You can see the there are more gaps in the thick-walled version as opposed to the thick bottom/top layered version. The real question is though, will it matter?
The Fastest Way?
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After going through all of these methods, I compared the overall print times across all of the printing methods. I found that using the high infill methods was quicker using my default settings, this is because I have infill set to print at a slightly higher speed than walls or top/bottom layers.
As I stated earlier, if you configure the speeds to be the same there should NOT be a large discrepancy in print times. After adjusting my Tornado profile to the same speeds, they were all within 15 minutes of each other on a 2.5 hour print job.
The Rest of the Lithophane Settings!
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I prefer to print my lithophanes slow enough to not have any chance of ringing or other speed related defects. You must be careful with the temperature because white filaments tend to scorch much easier than colored filament.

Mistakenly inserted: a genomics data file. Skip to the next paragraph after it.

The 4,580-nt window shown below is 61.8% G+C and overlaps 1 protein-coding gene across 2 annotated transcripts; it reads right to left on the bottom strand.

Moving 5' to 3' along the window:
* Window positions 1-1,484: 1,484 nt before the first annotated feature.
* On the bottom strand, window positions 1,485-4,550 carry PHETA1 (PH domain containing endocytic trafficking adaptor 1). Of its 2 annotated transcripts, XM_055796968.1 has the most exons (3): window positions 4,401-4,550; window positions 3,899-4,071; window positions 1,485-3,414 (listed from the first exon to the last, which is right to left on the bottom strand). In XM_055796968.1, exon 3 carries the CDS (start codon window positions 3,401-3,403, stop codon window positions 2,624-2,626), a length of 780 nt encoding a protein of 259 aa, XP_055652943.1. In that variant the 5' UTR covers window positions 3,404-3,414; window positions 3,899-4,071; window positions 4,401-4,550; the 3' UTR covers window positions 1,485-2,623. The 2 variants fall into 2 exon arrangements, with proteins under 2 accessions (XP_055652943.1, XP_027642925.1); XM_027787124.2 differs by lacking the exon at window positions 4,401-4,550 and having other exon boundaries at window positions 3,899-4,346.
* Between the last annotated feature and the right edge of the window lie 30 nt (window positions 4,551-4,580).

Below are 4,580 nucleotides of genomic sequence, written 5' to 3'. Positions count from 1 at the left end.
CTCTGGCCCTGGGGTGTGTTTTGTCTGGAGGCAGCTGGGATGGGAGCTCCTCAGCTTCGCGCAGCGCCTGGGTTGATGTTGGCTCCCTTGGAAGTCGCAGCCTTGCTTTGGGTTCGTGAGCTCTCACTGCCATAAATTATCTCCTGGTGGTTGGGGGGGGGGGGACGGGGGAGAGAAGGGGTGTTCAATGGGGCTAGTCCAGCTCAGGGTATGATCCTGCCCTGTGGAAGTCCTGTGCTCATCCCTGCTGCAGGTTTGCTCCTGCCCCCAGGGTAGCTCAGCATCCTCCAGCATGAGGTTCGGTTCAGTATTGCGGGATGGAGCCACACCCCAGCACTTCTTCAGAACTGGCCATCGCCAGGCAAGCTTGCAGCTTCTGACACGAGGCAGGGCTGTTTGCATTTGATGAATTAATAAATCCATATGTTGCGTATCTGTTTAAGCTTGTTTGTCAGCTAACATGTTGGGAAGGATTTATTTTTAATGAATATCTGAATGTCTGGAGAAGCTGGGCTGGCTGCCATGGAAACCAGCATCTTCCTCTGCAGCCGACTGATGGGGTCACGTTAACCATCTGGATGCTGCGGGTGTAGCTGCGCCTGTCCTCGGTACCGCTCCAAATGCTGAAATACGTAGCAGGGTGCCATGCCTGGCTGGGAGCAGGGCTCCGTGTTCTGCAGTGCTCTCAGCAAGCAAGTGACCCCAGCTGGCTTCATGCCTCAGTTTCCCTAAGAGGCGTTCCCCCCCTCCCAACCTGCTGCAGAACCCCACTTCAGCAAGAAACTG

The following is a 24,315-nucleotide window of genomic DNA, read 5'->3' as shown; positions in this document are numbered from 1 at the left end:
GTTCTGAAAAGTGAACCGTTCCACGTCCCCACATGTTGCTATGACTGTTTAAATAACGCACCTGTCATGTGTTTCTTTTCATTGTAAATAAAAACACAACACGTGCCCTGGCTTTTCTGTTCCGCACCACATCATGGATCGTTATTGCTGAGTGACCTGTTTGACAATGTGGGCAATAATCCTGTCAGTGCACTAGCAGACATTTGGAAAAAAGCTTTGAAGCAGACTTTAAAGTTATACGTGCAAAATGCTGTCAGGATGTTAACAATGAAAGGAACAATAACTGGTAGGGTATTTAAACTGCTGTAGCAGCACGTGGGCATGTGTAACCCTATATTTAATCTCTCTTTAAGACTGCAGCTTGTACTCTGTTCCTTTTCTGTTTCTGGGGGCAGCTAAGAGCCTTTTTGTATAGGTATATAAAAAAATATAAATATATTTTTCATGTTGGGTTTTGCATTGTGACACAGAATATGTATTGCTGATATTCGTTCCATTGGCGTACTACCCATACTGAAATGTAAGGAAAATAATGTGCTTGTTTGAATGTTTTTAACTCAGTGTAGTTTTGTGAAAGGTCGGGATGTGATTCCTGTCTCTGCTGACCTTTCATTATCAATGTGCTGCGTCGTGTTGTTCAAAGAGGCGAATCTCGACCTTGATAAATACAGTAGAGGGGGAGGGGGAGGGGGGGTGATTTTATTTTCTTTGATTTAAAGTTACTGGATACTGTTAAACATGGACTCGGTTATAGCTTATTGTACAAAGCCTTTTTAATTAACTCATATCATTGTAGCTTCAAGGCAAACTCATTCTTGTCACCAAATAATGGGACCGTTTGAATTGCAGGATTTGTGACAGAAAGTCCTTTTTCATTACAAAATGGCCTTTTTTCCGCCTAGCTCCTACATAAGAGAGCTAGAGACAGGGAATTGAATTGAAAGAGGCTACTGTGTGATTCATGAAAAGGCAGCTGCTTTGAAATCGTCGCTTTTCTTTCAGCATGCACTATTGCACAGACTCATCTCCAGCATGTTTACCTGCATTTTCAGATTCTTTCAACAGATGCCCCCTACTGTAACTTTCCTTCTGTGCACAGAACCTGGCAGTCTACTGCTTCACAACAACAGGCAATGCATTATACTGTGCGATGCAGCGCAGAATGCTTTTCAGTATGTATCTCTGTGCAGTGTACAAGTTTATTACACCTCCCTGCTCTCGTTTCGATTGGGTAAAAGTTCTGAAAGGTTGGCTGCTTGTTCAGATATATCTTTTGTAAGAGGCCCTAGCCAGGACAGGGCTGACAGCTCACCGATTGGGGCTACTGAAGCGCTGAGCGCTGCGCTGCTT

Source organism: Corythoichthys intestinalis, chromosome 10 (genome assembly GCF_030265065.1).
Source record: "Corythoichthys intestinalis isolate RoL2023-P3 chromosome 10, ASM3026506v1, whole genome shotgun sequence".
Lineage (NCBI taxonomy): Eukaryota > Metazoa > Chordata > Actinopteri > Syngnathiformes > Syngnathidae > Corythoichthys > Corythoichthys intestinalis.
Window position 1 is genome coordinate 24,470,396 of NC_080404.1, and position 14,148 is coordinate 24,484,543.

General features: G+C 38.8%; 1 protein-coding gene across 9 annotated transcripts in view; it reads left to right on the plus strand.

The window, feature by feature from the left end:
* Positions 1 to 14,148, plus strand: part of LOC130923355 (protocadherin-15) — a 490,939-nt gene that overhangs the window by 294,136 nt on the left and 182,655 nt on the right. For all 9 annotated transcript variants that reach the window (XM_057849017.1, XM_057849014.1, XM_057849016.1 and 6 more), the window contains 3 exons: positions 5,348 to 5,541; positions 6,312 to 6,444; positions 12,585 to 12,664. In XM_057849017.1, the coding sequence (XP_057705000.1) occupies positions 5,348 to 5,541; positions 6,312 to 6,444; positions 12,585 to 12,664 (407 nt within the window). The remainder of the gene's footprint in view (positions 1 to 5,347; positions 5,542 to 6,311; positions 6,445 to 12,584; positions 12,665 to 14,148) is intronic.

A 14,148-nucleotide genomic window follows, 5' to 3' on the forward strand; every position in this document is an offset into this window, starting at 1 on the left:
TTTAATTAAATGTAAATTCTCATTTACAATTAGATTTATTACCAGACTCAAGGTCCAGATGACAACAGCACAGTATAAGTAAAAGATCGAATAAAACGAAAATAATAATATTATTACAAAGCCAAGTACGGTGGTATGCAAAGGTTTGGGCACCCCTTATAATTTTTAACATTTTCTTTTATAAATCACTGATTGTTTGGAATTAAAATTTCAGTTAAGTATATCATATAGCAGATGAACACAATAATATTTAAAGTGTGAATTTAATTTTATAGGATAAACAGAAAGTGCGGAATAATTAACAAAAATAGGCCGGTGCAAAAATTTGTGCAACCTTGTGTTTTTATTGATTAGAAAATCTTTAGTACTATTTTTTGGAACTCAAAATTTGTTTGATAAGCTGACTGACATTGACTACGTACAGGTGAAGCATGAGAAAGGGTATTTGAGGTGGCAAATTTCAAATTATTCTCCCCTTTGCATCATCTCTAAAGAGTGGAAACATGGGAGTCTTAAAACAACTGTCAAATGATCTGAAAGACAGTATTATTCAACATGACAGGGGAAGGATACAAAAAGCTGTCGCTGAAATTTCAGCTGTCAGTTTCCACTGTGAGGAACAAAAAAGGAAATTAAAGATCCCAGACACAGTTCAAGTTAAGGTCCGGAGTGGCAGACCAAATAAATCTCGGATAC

Furthermore, failure to keep your temperature in check will cause burned bits of terribleness in your lithophane. Above all, it helps to have a good working profile to start with. If you are new to Cura and own a Tevo Tornado WITH a Micro Swiss All-Metal Hot End you can grab my Cura profile from here. If you are using the stock hotend, you will need to adjust your retraction settings from what I use.
Let’s See Some Lithophanes!